Braud demonstrates the workings of one of the faucets, which incorporates a bit of technology. LED lights activate when the faucet is turned on, illuminating both the sink and the stream of water. What’s more, there’s a bit of a show. “If the water is cold, it turns blue. If it’s hot, it turns red,” Braud said. The bathrooms are just one element of the home that will surprise potential buyers. These kinds of elements are scattered throughout the homes. “They look very appealing, but they’ve also got some wow factor in there with them.”

Braud talks a lot about that unique factor, the finish on a cabinet or the way indirect lighting plays with a well-placed piece of molding. It’s clear that Braud and James have spent a considerable amount of time on this project, laboring thoughtfully over every choice, every ingredient they add. Keeping the costs down for the buyer doesn’t stop at the materials and fixtures, either. The pair are acutely aware that, eventually, people have to live here, too.

In light of that, they’ve undertaken a series of improvements to the designs that will improve overall efficiency. Insulated windows and a well-insulated attic will save money on the electric bill. So, too, will the ample lighting throughout the home. Again, Braud points to technology. “We’ve incorporated LED lights, but standard can lights and indirect lighting,” he said. “This helps make the homes more energy efficient.”

Upkeep is easy, too. The homes sport glazed porcelain tile floors throughout, with some home designs featuring a quality carpet in the bedrooms. Outside, each of the homes are built on a zero-lotline plan, meaning one wall of the home touches the property line. This allows for a wide, spacious lawn on the opposite side of the home, and sequestered from prying eyes on the street, a private porch and courtyard open off the living room, with the kind of lawn the kids can play on.

While it’s true the development is going up all at once, James’s designs for the homes flow along three divergent architectural styles, or models, as he terms them. There is a country French design, a farm house, and a modern home. And, in the case of each home, the exterior design drives the interior aesthetic.
“You’d be hard pressed to find another spec home development with as much attention to detail as far as design and finish,” Braud said. “There are elements of half-million dollar homes, and we’re incorporating a lot of finishes that just aren’t available locally.”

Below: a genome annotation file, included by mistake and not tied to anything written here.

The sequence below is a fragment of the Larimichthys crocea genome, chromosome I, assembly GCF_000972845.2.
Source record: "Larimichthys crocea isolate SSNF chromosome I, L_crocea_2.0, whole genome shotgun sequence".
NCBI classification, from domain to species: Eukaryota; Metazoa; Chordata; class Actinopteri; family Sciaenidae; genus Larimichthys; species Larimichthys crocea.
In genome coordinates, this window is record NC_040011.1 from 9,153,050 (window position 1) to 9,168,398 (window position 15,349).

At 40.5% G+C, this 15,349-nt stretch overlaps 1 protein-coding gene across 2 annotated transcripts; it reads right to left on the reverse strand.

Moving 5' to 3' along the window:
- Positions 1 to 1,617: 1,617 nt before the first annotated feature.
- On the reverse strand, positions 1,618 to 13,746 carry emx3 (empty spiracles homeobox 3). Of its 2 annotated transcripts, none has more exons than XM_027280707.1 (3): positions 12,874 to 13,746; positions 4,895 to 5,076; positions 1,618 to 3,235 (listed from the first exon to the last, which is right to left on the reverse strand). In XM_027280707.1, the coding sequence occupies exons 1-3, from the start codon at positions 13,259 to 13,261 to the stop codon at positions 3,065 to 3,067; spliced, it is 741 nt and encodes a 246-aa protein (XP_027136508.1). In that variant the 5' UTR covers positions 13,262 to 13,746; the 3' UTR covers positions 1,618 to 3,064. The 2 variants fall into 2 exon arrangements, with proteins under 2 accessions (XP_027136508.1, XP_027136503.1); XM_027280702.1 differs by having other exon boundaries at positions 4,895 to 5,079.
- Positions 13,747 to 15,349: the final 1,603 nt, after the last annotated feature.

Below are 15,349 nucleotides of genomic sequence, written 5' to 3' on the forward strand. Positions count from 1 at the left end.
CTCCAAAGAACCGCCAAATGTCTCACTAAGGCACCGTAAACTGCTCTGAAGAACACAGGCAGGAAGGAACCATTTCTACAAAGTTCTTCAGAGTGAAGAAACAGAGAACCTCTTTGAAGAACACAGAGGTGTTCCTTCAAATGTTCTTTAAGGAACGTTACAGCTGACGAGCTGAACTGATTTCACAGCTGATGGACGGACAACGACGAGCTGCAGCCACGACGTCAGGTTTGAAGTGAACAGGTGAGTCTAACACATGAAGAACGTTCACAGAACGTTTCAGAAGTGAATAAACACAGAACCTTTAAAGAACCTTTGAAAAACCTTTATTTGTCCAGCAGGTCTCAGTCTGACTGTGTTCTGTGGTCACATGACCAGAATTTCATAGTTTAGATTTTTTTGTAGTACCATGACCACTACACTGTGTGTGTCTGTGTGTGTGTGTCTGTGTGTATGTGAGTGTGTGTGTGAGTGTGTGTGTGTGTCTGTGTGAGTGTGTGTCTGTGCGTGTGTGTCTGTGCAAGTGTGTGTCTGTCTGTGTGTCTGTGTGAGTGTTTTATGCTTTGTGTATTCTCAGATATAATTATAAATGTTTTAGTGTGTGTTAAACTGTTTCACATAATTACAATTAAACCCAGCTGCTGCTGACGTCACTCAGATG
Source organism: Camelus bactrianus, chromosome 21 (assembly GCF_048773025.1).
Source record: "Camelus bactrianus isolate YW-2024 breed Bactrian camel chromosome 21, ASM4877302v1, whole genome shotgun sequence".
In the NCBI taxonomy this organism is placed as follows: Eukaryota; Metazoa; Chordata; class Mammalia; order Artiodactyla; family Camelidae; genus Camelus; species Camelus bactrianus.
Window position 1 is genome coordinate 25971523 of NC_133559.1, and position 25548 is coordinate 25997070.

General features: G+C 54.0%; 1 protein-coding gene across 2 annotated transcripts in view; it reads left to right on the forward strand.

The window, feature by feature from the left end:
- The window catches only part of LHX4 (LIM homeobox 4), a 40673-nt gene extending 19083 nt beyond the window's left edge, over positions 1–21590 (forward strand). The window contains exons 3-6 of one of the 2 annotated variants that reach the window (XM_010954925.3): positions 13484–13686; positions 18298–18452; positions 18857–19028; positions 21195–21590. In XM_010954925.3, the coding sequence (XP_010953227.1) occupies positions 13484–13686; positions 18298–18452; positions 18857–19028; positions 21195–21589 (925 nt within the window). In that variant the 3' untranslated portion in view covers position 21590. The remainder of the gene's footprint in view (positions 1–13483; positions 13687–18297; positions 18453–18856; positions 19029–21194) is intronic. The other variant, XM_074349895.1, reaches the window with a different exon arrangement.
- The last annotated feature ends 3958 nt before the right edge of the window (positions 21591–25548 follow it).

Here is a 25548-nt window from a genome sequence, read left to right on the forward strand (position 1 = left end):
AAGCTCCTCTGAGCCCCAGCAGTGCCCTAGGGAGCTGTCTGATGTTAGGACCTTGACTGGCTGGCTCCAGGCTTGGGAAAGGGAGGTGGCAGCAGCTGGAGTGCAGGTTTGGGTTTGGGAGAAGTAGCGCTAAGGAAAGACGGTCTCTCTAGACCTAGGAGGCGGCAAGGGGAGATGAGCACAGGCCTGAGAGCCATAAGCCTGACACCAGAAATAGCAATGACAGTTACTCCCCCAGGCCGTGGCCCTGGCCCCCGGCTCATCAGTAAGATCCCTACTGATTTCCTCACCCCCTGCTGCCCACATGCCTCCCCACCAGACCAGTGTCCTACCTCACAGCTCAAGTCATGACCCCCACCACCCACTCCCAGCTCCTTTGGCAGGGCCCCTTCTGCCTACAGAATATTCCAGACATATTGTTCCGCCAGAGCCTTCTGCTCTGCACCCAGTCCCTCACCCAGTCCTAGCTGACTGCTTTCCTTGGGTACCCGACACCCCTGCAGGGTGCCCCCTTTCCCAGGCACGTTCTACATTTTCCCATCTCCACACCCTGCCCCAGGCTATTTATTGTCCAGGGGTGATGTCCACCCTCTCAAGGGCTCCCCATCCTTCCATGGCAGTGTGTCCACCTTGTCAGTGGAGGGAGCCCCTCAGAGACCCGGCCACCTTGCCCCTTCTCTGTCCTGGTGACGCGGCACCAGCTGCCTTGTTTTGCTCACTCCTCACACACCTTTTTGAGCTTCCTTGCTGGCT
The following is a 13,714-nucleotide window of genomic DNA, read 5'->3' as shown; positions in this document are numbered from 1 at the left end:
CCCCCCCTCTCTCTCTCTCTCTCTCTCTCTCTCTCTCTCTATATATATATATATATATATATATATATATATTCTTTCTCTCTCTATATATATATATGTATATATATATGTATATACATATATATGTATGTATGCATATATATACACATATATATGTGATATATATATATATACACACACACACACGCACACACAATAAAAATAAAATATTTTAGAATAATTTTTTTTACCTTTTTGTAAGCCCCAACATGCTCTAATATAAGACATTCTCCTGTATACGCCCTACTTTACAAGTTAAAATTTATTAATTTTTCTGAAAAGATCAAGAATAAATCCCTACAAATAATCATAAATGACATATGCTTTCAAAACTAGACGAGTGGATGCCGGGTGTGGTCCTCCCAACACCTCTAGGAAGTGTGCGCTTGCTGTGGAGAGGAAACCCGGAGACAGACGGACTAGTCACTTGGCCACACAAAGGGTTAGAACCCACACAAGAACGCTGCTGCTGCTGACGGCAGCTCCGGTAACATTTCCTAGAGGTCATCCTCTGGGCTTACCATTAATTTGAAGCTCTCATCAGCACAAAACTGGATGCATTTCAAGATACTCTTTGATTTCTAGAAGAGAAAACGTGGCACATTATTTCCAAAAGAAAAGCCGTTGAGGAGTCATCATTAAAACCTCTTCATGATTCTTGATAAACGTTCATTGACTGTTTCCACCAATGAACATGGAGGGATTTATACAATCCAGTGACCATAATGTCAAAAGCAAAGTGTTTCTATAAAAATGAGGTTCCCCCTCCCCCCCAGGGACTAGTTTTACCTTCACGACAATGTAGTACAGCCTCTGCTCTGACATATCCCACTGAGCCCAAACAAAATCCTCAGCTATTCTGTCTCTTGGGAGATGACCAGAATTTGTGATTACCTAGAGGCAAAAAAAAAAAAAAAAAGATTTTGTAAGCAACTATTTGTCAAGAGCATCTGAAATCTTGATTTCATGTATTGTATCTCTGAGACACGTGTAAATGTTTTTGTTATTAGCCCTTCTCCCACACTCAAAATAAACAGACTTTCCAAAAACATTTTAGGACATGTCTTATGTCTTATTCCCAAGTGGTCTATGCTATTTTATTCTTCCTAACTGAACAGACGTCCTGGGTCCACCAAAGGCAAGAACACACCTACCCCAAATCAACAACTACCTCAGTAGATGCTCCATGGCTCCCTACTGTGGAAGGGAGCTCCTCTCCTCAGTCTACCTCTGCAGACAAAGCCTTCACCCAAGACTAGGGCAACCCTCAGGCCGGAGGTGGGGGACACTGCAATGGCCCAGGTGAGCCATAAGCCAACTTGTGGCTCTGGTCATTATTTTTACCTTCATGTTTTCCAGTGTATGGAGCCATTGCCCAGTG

In the modern home, for example, the cabinetry in the kitchen features top-of-the-line cabinetry from IKEA. Sleek, elegant and cool, these cabinets incorporate a gull-wing door that opens up and out of the way, so you won’t be banging your head on the cabinet when you’re putting the dishes away anymore. In fact, all of the cabinetry and hardware in the homes comes from IKEA, which Braud touts as a great benefit for the homeowner. Soft-close drawers and doors mean no more slamming cabinets and rattled silverware. Inside and out, the quality is there. “It’s better than any quality you find even in high-end, custom cabinetry locally,” Braud said. “The finish on the outside is going to be hard to beat.”

The French country house is finished with 12’ ceilings in the living room — all of the homes feature high ceilings, which lend an open air feeling to the homes. In the kitchen, you’ll be set for entertaining with a comfortable bar. The master bath finds a full-sized shower where the bathtub might have gone, and along the side, a covered porch.

Not willing to dismiss authenticity for the bottom line, the farm house design features a metal roof on the front of the home and over the covered porch. Inside, the same tall ceilings and open floor plan finds a new element. “The farm house even has a loft with a combination storage-stair that will go up to the loft,” James said.